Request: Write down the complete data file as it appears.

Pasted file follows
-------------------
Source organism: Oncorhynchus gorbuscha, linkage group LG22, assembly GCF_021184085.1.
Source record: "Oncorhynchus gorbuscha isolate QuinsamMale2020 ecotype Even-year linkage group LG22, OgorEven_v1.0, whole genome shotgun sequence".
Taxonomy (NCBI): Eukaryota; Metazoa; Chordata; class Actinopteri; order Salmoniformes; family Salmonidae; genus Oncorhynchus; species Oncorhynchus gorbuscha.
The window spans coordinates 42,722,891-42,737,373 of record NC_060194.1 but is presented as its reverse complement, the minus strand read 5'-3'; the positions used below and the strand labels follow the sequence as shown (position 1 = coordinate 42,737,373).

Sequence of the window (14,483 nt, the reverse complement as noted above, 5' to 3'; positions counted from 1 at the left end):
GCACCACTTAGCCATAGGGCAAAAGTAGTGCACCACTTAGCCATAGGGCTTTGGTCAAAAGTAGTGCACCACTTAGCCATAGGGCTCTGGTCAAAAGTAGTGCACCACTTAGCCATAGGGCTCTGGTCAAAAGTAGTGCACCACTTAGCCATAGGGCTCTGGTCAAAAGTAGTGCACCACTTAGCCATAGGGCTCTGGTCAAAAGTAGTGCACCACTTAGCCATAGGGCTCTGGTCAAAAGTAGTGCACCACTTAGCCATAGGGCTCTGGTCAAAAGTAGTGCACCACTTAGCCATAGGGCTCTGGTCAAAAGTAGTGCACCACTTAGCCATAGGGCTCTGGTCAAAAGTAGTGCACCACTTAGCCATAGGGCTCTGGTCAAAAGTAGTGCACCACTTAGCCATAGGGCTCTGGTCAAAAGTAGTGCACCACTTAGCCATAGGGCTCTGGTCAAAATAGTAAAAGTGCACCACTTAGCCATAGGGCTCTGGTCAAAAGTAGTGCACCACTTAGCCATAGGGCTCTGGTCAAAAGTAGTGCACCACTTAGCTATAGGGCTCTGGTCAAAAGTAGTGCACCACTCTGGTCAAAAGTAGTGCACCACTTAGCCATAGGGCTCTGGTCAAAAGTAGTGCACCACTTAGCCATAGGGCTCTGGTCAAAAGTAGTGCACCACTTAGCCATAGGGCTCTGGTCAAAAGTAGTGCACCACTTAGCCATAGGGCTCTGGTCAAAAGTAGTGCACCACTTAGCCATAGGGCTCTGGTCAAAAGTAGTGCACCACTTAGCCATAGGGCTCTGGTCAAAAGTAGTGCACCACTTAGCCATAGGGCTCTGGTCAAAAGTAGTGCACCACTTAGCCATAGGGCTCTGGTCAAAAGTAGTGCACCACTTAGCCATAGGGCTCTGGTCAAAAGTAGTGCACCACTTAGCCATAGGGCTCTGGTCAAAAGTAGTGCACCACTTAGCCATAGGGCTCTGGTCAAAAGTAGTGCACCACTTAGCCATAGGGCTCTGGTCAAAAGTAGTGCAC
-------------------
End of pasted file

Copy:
Source organism: Oncorhynchus gorbuscha, linkage group LG22, assembly GCF_021184085.1.
Source record: "Oncorhynchus gorbuscha isolate QuinsamMale2020 ecotype Even-year linkage group LG22, OgorEven_v1.0, whole genome shotgun sequence".
Taxonomy (NCBI): Eukaryota; Metazoa; Chordata; class Actinopteri; order Salmoniformes; family Salmonidae; genus Oncorhynchus; species Oncorhynchus gorbuscha.
The window spans coordinates 42,722,891-42,737,373 of record NC_060194.1 but is presented as its reverse complement, the minus strand read 5'-3'; the positions used below and the strand labels follow the sequence as shown (position 1 = coordinate 42,737,373).

Sequence of the window (14,483 nt, the reverse complement as noted above, 5' to 3'; positions counted from 1 at the left end):
GCACCACTTAGCCATAGGGCAAAAGTAGTGCACCACTTAGCCATAGGGCTTTGGTCAAAAGTAGTGCACCACTTAGCCATAGGGCTCTGGTCAAAAGTAGTGCACCACTTAGCCATAGGGCTCTGGTCAAAAGTAGTGCACCACTTAGCCATAGGGCTCTGGTCAAAAGTAGTGCACCACTTAGCCATAGGGCTCTGGTCAAAAGTAGTGCACCACTTAGCCATAGGGCTCTGGTCAAAAGTAGTGCACCACTTAGCCATAGGGCTCTGGTCAAAAGTAGTGCACCACTTAGCCATAGGGCTCTGGTCAAAAGTAGTGCACCACTTAGCCATAGGGCTCTGGTCAAAAGTAGTGCACCACTTAGCCATAGGGCTCTGGTCAAAAGTAGTGCACCACTTAGCCATAGGGCTCTGGTCAAAAGTAGTGCACCACTTAGCCATAGGGCTCTGGTCAAAATAGTAAAAGTGCACCACTTAGCCATAGGGCTCTGGTCAAAAGTAGTGCACCACTTAGCCATAGGGCTCTGGTCAAAAGTAGTGCACCACTTAGCTATAGGGCTCTGGTCAAAAGTAGTGCACCACTCTGGTCAAAAGTAGTGCACCACTTAGCCATAGGGCTCTGGTCAAAAGTAGTGCACCACTTAGCCATAGGGCTCTGGTCAAAAGTAGTGCACCACTTAGCCATAGGGCTCTGGTCAAAAGTAGTGCACCACTTAGCCATAGGGCTCTGGTCAAAAGTAGTGCACCACTTAGCCATAGGGCTCTGGTCAAAAGTAGTGCACCACTTAGCCATAGGGCTCTGGTCAAAAGTAGTGCACCACTTAGCCATAGGGCTCTGGTCAAAAGTAGTGCACCACTTAGCCATAGGGCTCTGGTCAAAAGTAGTGCACCACTTAGCCATAGGGCTCTGGTCAAAAGTAGTGCACCACTTAGCCATAGGGCTCTGGTCAAAAGTAGTGCACCACTTAGCCATAGGGCTCTGGTCAAAAGTAGTGCACCACTTAGCCATAGGGCTCTGGTCAAAAGTAGTGCAC